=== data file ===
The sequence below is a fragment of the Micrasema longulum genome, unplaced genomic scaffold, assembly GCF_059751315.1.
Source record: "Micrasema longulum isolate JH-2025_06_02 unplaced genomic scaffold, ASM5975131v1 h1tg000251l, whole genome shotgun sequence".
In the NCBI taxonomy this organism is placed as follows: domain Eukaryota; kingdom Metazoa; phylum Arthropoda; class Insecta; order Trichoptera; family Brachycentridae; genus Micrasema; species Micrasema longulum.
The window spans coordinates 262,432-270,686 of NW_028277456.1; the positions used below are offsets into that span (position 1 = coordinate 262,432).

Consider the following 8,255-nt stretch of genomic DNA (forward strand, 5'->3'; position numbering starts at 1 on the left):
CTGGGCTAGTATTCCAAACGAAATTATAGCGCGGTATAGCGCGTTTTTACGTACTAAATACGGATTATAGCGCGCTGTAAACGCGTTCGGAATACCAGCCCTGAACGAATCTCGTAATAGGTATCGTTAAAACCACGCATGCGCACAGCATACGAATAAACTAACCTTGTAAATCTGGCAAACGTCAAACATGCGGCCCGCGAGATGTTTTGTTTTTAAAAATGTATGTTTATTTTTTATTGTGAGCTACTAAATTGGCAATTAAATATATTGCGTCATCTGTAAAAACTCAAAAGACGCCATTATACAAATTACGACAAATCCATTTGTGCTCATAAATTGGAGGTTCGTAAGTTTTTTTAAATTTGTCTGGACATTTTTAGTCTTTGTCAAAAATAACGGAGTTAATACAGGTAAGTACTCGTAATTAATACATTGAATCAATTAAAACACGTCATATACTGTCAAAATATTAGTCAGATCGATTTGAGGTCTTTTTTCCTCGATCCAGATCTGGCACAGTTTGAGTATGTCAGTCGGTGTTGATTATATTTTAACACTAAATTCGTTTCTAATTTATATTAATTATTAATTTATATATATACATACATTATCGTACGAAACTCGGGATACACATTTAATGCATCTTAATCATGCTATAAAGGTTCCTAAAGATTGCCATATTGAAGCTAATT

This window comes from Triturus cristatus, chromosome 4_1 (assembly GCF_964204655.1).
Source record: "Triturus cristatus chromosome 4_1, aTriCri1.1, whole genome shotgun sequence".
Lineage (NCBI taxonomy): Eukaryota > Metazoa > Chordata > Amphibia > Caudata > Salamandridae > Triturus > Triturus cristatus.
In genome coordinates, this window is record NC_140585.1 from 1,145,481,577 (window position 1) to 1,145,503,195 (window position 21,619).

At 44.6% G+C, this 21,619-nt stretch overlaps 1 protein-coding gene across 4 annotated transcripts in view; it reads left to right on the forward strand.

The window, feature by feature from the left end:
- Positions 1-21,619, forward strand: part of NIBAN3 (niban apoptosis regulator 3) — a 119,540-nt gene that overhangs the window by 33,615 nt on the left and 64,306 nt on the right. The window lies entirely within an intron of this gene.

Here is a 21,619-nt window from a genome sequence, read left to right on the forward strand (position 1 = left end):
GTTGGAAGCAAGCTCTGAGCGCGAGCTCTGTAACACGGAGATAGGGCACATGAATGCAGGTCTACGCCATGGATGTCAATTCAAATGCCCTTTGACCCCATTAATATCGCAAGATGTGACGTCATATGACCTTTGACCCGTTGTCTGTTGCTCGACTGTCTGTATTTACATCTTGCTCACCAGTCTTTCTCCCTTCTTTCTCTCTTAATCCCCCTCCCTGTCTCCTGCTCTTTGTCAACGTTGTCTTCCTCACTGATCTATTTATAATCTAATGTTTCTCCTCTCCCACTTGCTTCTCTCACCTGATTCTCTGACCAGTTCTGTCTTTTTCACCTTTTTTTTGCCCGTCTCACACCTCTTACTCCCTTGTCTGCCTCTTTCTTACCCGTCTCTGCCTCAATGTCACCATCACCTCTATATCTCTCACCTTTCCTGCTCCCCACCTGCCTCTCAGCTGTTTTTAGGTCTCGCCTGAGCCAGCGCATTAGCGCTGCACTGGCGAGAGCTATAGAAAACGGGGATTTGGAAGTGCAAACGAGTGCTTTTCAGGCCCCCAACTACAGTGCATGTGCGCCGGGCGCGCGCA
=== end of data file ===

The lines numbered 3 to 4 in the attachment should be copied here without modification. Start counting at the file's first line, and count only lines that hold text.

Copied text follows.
In the NCBI taxonomy this organism is placed as follows: domain Eukaryota; kingdom Metazoa; phylum Arthropoda; class Insecta; order Trichoptera; family Brachycentridae; genus Micrasema; species Micrasema longulum.
The window spans coordinates 262,432-270,686 of NW_028277456.1; the positions used below are offsets into that span (position 1 = coordinate 262,432).